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Online Video Platform Summit Preview: Delivering Video to Mobile Devices

If you have questions about starting up with online video, try to attend the Online Video Platform Summit, taking place in Los Angeles November 2 and 3. One of the most popular panels is sure to be the Wednesday afternoon session on streaming mobile video.

It's a question that Jeff Malkin, president of Encoding.com hears "multiple times a day": How do I reach all the various mobile devices?

Online video for mobile has splintered into several formats, and Malkin doesn't see them coming together anytime soon. Years ago, Java became available for mobile phones, he says, and developers had hopes of being able to write code once and have their Java apps play anywhere. But then Sony, Nokia, and Samsung all created different types of Java, and the dream was done.

The major players have too much invested in their formats for anyone to change, says Malkin. Google made that clear, he says, when it introduced WebM, backing an entirely new format.

That leaves us with a fractured mobile landscape, and reaching all the popular devices—from Apple, Google, Microsoft, and RIM—is a complex challenge.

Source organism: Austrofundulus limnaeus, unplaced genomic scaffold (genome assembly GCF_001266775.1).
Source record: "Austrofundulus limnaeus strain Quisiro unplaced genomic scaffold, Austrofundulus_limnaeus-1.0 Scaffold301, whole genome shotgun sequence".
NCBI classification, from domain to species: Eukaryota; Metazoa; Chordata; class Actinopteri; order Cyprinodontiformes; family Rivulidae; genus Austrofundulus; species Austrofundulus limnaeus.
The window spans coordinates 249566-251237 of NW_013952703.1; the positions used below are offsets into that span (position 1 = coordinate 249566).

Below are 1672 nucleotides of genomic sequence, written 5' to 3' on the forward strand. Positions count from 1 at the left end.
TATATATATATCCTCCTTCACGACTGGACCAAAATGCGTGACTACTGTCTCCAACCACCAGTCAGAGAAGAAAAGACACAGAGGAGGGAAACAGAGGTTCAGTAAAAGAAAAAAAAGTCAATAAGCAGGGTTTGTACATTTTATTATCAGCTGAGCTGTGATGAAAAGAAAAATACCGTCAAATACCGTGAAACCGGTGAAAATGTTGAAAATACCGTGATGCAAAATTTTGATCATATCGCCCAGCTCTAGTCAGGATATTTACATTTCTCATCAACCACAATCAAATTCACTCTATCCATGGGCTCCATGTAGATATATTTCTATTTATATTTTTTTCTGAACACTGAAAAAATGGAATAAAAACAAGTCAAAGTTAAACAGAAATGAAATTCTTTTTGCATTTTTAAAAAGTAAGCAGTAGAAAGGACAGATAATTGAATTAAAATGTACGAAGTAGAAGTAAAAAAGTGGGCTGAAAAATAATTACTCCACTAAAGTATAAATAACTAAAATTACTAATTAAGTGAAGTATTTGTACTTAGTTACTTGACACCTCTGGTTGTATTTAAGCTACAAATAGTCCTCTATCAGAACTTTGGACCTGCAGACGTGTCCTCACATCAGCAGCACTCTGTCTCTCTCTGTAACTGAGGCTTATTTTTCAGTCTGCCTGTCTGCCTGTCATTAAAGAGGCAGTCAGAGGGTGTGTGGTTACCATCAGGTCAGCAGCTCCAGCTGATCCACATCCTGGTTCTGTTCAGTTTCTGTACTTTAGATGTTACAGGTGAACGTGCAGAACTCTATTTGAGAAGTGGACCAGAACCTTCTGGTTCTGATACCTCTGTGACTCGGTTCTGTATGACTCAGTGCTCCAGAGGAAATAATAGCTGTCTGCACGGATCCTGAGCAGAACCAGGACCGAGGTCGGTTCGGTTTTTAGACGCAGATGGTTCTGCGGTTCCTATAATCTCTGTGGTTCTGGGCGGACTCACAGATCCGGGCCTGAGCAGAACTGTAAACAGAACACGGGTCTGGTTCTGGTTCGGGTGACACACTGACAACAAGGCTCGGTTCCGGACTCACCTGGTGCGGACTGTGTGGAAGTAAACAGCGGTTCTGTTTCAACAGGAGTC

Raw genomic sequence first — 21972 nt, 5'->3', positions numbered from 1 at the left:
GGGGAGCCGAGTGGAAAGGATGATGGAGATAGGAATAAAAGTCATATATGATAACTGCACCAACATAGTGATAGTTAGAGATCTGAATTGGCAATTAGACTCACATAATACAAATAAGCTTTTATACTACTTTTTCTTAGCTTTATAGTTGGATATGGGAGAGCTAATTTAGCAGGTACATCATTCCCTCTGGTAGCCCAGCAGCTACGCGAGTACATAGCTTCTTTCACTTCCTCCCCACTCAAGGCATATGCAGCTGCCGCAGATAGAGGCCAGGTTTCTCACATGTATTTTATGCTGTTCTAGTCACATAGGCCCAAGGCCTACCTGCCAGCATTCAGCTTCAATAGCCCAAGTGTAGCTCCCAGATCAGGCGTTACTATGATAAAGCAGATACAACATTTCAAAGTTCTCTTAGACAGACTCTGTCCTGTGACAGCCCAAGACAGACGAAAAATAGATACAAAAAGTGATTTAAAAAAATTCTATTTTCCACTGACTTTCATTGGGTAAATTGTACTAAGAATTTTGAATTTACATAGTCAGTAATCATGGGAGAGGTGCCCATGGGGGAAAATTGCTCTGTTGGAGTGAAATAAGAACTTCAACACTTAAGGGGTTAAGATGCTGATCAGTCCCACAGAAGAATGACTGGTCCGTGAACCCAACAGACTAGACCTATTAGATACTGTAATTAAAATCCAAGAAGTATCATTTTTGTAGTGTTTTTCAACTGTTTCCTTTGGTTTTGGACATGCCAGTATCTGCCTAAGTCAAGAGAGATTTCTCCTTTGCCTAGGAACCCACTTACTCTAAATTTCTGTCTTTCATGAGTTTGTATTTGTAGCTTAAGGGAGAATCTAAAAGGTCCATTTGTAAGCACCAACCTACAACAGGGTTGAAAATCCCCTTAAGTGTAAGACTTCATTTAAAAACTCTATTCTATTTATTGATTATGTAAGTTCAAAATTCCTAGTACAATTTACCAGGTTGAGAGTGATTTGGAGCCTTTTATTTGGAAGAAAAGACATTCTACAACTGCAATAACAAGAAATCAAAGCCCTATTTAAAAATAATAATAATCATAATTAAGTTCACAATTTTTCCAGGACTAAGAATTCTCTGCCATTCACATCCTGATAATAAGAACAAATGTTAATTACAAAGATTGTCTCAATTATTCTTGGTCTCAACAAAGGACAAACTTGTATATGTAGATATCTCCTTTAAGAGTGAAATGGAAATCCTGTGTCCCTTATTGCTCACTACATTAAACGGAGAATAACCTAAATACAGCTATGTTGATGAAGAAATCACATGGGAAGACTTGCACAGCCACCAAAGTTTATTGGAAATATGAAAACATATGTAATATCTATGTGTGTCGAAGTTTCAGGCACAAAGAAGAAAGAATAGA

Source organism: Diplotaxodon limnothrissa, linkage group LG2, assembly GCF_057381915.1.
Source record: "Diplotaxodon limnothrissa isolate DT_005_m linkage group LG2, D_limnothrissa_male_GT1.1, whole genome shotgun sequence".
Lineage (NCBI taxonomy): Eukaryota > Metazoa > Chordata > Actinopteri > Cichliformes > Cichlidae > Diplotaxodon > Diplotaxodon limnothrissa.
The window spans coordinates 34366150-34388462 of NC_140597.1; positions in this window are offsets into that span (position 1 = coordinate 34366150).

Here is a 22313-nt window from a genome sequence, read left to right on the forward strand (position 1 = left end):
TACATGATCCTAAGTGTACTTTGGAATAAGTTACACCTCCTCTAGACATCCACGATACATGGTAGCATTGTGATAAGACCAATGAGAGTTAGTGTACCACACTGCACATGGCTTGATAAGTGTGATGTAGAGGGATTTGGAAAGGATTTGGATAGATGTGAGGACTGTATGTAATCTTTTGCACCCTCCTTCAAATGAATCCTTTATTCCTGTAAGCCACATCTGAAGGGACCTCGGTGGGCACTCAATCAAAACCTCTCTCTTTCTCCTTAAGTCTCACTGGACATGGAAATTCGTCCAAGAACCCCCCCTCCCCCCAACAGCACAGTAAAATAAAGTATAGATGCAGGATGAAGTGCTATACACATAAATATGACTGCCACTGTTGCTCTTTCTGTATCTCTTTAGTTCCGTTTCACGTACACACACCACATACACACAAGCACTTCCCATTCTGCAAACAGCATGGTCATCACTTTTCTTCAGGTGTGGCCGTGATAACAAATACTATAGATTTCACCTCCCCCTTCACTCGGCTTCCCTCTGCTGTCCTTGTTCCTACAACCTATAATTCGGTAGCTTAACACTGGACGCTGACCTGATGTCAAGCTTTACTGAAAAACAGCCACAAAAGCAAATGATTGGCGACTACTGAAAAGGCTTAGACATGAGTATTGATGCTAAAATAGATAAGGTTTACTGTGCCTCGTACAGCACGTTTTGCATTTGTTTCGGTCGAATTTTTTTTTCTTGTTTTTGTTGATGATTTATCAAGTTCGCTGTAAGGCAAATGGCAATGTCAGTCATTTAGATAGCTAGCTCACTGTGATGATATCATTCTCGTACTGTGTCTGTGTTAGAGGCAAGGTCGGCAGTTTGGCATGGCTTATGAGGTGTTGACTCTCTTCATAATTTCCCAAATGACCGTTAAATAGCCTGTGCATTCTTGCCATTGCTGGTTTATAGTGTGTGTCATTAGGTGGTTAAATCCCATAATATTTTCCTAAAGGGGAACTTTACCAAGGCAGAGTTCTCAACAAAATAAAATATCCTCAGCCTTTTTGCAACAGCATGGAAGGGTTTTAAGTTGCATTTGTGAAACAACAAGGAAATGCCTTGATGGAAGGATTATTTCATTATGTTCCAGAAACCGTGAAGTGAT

"Initially, everyone focuses on Apple," Malkin says. The iOS devices are high-profile, but the requirements for segmenting and adaptive bit rate streaming are far different from what people streaming Flash video are used to. Publishers could have hundreds or thousands of files for every video, he says, since videos have to be chunked into 10 second segments, with four bitrates for each segment (the lowest being an audio-only file with still images).

"And that's just one of the mobile formats," Malkin says.

Other challenges include knowing the device requirements for many different devices; formatting, encoding, and optimizing your files; then making sure each viewer gets the right file.

"It's a question we get every single day: Jeff, can you take our video and encode it for all mobile formats and HTML5 browsers?"

Currently, Encoding.com offers a la carte options that lets publishers choose which devices they'd like to encode for. He hints that the company may soon do more—and that there might be an announcement at the Online Video Platform Summit.

Before you begin streaming to mobile devices, there are a few questions you'll need to answer: "Are you targeting folks that have iPhones or folks that have BlackBerries, or both?" Malkin asks. How will you be monetizing the video? And do you want to distribute an app or stream to the mobile Web?

"I think a lot of people underestimate how complicated it is to transmit video to these ever-changing formats," says Malkin.

If this is where you're at, come to the Online Video Platform Summit panel and get some answers. While there might not be one simple answer to your problems, says Malkin, at least you'll be given a very specific roadmap.

Read more about the Online Video Platform Summit.

Troy Dreier's article first appeared on OnlineVideo.net

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